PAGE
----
The festival originated hundreds of years ago when apparently a young village boy was lost in the bush. He was found days later, safely sitting under a Baobab tree. Ever since that day, members of his Dagaati Tribe participate in a yearly fire festival in which they mimic the search for the boy – thus the torches at night – walk from the village chief’s palace (that’s what they call it…it’s actually a hut) out to a specific tree in the bush. They throw their torches on the tree in a symbolic gesture to thank the gods for returned the boy safely to them so many years ago. On the walk back to the Chief’s palace they bring live branches in the place of their torches to signify bringing life back to the village. It was incredible. The entire village, all ages, takes part in the ceremony, and it’s a completely out-of-this world experience. I swear, it almost made me believe in juju. Almost.
December – Ghana had its Presidential and Parliamentary Elections and once again proved itself to be a beacon of peace and democracy in West Africa. The elections itself felt much more like a drunken college football rally than an actual presidential election – people with faces and chests painted, waving flags and parading through the city streets covered head to toe with paraphernalia of their chosen political party. LOTS of energy, not a lot of actual content…. After seeing a friend in the garb of his opposing political party, I asked him why he changed sides so quickly and he hurriedly explained that NPP was providing the free food today and that tomorrow he’d return to NDC. Overall a grand time was had by all, and John Mahama was re-elected in an impressively peaceful democratic process. Hats off to Ghana!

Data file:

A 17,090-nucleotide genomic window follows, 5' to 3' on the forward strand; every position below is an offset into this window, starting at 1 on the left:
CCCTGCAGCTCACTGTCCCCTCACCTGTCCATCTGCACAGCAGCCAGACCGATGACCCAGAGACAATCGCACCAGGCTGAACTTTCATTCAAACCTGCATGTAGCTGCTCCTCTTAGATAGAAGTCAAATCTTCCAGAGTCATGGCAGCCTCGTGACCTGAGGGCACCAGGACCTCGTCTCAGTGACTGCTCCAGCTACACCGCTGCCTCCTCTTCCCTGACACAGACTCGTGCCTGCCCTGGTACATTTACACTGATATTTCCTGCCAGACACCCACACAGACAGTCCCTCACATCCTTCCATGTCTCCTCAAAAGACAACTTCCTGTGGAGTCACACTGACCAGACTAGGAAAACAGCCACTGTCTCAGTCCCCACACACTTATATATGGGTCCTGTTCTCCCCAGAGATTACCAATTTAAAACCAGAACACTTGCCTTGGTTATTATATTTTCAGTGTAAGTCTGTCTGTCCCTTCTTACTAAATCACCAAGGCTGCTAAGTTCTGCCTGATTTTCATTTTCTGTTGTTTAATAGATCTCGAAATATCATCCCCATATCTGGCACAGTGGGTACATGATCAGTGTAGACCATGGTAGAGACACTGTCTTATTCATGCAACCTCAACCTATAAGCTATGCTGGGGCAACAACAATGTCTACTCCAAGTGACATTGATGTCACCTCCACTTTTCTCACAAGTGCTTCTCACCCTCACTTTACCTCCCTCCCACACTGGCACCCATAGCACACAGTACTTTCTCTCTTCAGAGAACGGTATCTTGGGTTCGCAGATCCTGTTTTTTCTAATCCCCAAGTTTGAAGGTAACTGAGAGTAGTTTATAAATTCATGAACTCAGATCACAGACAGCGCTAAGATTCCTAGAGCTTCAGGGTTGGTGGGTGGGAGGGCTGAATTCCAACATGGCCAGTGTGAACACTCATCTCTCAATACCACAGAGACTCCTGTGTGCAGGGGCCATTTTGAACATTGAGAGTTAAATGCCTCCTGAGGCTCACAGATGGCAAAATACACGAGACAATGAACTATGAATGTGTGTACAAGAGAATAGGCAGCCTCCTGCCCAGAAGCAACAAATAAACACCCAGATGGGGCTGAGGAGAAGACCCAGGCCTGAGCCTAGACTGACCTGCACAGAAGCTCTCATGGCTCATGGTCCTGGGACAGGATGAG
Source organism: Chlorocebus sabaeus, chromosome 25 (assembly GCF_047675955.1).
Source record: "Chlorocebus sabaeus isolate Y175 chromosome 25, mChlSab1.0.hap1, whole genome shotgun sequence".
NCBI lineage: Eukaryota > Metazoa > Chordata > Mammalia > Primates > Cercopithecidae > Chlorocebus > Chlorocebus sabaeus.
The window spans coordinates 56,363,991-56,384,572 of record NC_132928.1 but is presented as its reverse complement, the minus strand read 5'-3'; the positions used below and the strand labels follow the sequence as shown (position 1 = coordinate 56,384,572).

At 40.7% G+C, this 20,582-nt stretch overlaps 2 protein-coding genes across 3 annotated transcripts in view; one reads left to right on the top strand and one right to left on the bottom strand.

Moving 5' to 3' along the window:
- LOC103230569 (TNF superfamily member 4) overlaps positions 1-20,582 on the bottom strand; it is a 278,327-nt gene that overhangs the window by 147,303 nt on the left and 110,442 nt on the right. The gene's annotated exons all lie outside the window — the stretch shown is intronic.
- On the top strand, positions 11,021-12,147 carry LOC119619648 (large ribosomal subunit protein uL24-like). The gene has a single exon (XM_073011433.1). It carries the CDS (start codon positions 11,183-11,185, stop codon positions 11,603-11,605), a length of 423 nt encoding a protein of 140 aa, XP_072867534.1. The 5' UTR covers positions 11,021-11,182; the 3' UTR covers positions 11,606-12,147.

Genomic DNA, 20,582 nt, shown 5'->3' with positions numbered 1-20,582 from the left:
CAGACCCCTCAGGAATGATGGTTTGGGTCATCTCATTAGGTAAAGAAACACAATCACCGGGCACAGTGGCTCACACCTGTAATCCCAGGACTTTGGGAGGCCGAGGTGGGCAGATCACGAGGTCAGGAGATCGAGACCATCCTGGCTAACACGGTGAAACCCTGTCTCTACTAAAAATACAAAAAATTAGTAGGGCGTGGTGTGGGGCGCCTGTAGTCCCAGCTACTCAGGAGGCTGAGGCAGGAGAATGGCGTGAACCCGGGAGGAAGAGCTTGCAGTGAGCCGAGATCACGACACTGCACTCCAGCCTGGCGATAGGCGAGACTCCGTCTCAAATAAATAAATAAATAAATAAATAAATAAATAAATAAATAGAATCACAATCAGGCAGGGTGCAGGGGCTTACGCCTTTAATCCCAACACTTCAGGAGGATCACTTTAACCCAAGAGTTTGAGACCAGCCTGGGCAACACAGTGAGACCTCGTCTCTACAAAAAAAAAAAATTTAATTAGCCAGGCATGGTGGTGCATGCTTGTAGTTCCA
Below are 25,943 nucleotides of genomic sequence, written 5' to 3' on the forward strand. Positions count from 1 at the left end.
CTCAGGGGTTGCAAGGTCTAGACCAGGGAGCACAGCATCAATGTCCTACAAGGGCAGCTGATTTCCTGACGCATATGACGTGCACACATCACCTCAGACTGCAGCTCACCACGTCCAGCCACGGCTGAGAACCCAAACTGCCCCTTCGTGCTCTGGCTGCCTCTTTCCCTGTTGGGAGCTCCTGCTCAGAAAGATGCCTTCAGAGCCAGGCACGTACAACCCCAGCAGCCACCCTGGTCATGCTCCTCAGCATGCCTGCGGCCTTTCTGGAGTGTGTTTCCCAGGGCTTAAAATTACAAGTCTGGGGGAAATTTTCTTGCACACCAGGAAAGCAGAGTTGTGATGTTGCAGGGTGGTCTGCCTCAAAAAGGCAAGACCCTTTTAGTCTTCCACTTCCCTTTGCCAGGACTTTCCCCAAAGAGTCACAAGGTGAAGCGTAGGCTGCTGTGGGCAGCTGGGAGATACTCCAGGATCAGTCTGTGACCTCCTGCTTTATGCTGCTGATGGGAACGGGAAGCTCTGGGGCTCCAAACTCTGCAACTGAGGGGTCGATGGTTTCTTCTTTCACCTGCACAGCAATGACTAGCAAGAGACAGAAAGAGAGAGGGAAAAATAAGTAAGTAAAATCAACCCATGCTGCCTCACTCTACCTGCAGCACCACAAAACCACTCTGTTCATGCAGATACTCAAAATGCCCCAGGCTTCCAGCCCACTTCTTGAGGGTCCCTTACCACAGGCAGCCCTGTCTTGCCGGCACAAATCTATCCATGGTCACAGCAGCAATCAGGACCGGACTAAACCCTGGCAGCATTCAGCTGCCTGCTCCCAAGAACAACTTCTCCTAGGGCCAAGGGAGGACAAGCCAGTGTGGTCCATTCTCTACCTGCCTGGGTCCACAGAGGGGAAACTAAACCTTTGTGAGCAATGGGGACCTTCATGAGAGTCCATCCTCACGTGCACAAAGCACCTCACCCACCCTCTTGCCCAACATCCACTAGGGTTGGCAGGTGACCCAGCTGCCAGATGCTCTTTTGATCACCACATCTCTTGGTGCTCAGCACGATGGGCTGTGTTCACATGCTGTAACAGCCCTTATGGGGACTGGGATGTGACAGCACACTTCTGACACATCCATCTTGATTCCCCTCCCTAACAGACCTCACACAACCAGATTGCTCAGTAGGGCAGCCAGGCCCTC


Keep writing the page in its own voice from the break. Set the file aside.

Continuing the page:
I painted a giant map of Ghana on the side of the second classroom block and finished a complete handbook to hosting a Leadership Camp with the hopes that future PCVs continue the tradition. Construction of the Vocational Department continued at an impressive rate and I spent another snow-less, homesick Christmas in Africa.
Ok, it wasn’t THAT bad, I was on the beach surrounded by the AMAZING friends I’ve made throughout my year and a half here. But there was a severe lack of Corke family antics, fireside card games and skiing involved.
Summary: 2012 was an absolutely incredible, frustrating, shocking, boring, fulfilling, guilt-inducing, character-building, pride-swallowing, chaotic, educational, inspiring year. Full of sweat, tears and gut-cramping laughter, the year 2012 will be remembered as containing some of the best days and worst days of my life, but also shaping me into more confident, well-rounded, independent and capable version of myself. A version that is much more aware of my strengths while acknowledging my ignorance. Over the last 365 days I’ve proved to myself that I can take on Ghana…now let’s see about the rest of the world.
Wishing you all happiness, health and gluttonous portions of cheese in 2013!